From the Eckenheimer Collection. Polyrhenion, one the oldest Dorian settlement of Crete, whose etymology is ‘rich in lambs’, which according to Strabo was settled in archaic times by Achaian and Lakonian immigrants who settled into one city the existing population, which had lived in villages, some 7 km inland from the Bay of Kissamos. Excavations from 1938 have exposed several building foundations which defy identity, but it may safely be presumed that one of these was a temple dedicated to Zeus. The bull sacrifice was a universal and key element of Greek religion, and it held particular significance in Crete which was rich in mythological traditions relating to the bull as a divine animal, being either divinely directed or indeed itself a theriomorphic god in bull form. Indeed, the central importance of the bull in Cretan culture was an ancient one predating even the arrival of the Mycenean Greeks in the 14th century BC; twentieth century archaeological excavations begun by Arthur Evans in 1900 dramatically ‘resurrected’ the lost Minoan civilisation and uncovered a wealth of artifacts which, among other things, portray the bull as a major religious symbol. The mythical origin of the idea of bull or ox sacrifice was believed to be from the story of Prometheos in Hesiod’s Theogamy (521-616). At Mekone, in a a sacrificial meal marking the ‘settling of accounts’ between mortals and immortals, Prometheos purposely deceives Zeus by assigning to him a good-looking portion ‘wrapped in glistening fat’ that consists of nothing but bones, thus ensuring humans would keep the meat for themselves and burn the bones wrapped in fat as an offering to the gods.

TROAS

269. Troas, Alexandreia Troas AR Tetradrachm. Year 148 = 153 BC. Laureate head of Apollo left / Apollo Smintheos (the Mouse God), draped, walking to right holding bow and arrow, quiver over shoulder; ΑΠΟΛΛΩNΟΣ and date PMH to right, monogram and ΖΜΙΘΕΩΣ to left, ΑΛΕΞΑΝΔ in exergue, ΠYΘOΓENOY below. BMC -; SNG Copenhagen -; SNG von Aulock -; SNG München -; SNG Tübingen -; Bellinger -; Fritze -; Leschhorn -. 16.98g, 35mm, 6h. Very Fine. Apparently Unique.

67

3,500


Apollo Smintheos, the Mouse God

270.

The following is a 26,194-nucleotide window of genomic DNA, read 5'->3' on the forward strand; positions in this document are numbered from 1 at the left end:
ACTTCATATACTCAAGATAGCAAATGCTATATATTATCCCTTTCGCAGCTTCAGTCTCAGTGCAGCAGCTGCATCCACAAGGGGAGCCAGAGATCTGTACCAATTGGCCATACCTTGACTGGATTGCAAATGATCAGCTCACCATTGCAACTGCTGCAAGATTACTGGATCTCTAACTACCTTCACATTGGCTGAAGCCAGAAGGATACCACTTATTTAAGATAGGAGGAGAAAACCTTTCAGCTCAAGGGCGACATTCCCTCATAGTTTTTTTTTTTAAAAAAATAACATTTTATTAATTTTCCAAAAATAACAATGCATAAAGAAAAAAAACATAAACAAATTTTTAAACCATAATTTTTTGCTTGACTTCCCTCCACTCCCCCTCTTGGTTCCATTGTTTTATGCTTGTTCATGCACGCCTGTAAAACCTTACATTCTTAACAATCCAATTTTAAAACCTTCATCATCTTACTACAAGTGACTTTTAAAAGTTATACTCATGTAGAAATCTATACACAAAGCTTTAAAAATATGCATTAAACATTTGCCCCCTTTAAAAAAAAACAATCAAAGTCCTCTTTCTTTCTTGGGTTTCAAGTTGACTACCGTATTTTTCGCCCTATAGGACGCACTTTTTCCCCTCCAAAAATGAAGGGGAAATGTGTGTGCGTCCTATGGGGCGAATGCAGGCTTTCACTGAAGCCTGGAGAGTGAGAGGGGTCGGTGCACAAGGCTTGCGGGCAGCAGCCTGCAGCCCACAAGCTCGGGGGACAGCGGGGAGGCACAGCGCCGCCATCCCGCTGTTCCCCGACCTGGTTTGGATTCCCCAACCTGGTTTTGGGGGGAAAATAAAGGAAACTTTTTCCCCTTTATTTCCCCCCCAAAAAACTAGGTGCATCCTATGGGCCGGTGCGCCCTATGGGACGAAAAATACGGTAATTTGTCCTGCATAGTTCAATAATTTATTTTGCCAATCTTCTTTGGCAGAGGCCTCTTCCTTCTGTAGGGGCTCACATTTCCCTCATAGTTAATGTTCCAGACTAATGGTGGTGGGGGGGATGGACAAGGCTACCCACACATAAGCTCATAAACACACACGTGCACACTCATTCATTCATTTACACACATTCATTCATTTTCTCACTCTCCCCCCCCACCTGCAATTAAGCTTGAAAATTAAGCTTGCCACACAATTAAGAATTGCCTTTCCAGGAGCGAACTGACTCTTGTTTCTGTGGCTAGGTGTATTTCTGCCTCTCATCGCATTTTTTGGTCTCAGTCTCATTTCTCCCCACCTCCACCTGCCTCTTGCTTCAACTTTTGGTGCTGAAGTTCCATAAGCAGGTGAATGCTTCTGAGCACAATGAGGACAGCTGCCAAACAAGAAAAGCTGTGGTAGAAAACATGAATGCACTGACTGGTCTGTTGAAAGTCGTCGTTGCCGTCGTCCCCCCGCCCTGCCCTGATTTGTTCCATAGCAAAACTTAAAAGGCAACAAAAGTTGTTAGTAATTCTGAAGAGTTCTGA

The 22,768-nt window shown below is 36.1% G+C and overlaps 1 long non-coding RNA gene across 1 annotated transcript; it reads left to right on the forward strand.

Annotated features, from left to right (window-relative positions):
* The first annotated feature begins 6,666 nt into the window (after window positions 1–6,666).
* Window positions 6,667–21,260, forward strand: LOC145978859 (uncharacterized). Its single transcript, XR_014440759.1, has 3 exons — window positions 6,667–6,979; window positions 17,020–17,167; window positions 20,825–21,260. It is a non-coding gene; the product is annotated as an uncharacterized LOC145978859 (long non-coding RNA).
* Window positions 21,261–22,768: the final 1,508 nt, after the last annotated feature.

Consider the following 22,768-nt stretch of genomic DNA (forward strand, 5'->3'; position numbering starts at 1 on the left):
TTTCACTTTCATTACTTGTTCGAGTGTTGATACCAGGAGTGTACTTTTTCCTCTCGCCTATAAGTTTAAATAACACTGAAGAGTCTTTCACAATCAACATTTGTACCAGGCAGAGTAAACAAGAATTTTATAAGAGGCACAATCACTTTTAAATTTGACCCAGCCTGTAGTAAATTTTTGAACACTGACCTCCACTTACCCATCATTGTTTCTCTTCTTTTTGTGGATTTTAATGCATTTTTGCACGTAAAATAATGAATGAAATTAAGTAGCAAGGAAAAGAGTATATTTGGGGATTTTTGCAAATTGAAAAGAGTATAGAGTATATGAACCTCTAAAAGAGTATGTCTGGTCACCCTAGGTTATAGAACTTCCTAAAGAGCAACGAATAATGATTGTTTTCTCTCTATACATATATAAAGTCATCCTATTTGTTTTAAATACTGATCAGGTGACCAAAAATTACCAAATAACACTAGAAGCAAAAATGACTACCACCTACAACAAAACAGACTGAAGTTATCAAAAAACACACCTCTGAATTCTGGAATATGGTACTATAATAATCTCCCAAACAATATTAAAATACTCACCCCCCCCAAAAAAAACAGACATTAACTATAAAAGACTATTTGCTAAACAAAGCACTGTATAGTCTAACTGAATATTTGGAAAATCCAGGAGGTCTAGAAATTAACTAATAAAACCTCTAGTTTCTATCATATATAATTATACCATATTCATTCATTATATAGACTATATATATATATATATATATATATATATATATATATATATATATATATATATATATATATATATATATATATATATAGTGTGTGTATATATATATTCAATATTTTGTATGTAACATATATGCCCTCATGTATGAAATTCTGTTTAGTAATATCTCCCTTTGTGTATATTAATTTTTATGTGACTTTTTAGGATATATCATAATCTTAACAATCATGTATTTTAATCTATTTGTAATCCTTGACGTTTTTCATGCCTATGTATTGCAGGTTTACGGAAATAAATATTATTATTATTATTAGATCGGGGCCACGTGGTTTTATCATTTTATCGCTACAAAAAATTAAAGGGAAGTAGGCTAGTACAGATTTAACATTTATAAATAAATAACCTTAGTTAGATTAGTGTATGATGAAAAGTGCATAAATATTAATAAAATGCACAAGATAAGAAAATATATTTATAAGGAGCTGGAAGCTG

Troas, Alexandreia Troas AR Tetradrachm. Year 174 = 128/7 BC. Anaxikratos, magistrate. Laureate head of Apollo left, with flying wreath ties and two spiral locks falling over back of neck / Apollo Smintheos (the Mouse God), laureate and draped, standing to right holding bow and unstrung arrow in left hand, patera in right, quiver over shoulder; ΑΠΟΛΛΩNΟΣ and date POΔ to right, monogram and ΖΜΙΘΕΩΣ to left, ΑΛΕΞΑΝΔΡΕΩΝ in exergue, ANAΞIKPATOΣ below. BMC -; Bellinger -; Leschorn Lexicon I & II -; for general type cf. Bellinger A133-7. 16.88g, 31mm, 12h. Good Extremely Fine. A historically and artistically important coin. Apparently unique and unpublished, and very possibly the finest known example of the series, which is otherwise only found in heavily circulated condition. 7,500 Assuming that the era in use began in 301 as Bellinger suggests (p. 94, note 18), the date of this issue, year 174, probably equates to c.128/7 BC. For an up to date commentary on the dating of this coinage cf. A. Meadows, ‘The earliest coinage of Alexandria Troas’ in NC 2004, pp. 47-70, especially p. 70. Recent excavations have revealed that the Hellenistic incarnation of the temple of Apollo Smintheos was constructed circa 150-125 BC, therefore around the supposed time of the striking of this coin. For a very informative discussion on the statue of Apollo Smintheos at the shrine of Hamaxitos near Alexandria Troas attributed to Skopas, who is said to have a mouse at the foot of the god, cf. L. Lacroix, Les reproduction de statues sur les monnaies grecques, pp. 76-86, especially pp. 83-6. In the opening of Homer’s Iliad the shrine of Apollo Smintheos (Smitheos on the coin) is mentioned as the temple where the daughter of the Trojan priest Chryses, (possibly named after the town next to the temple which was sometimes called Chryse), who was called as Chryseis, ‘the girl from Chryse’, was taken captive by Agamemnon. This provoked Chryses to appeal to the god in the vocative as Σμινθεῦ (Smintheu, ‘O, Sminthian’) when imploring him to send a plague against the Greeks, presumably by mice. The epithet Smintheos was attributed by the later Greeks to a Pelasgian or Mysian origin and was taken to mean ‘destroyer of mice’. The consonantal string -nth(e.g. Corinth) is considered by modern philologists to be non-Greek and possibly Luwian in origin. The passage of Homer gives no indication as to its meaning, and so myths about Apollo Smintheos primarily arose from attempts to aetiologise the epithet.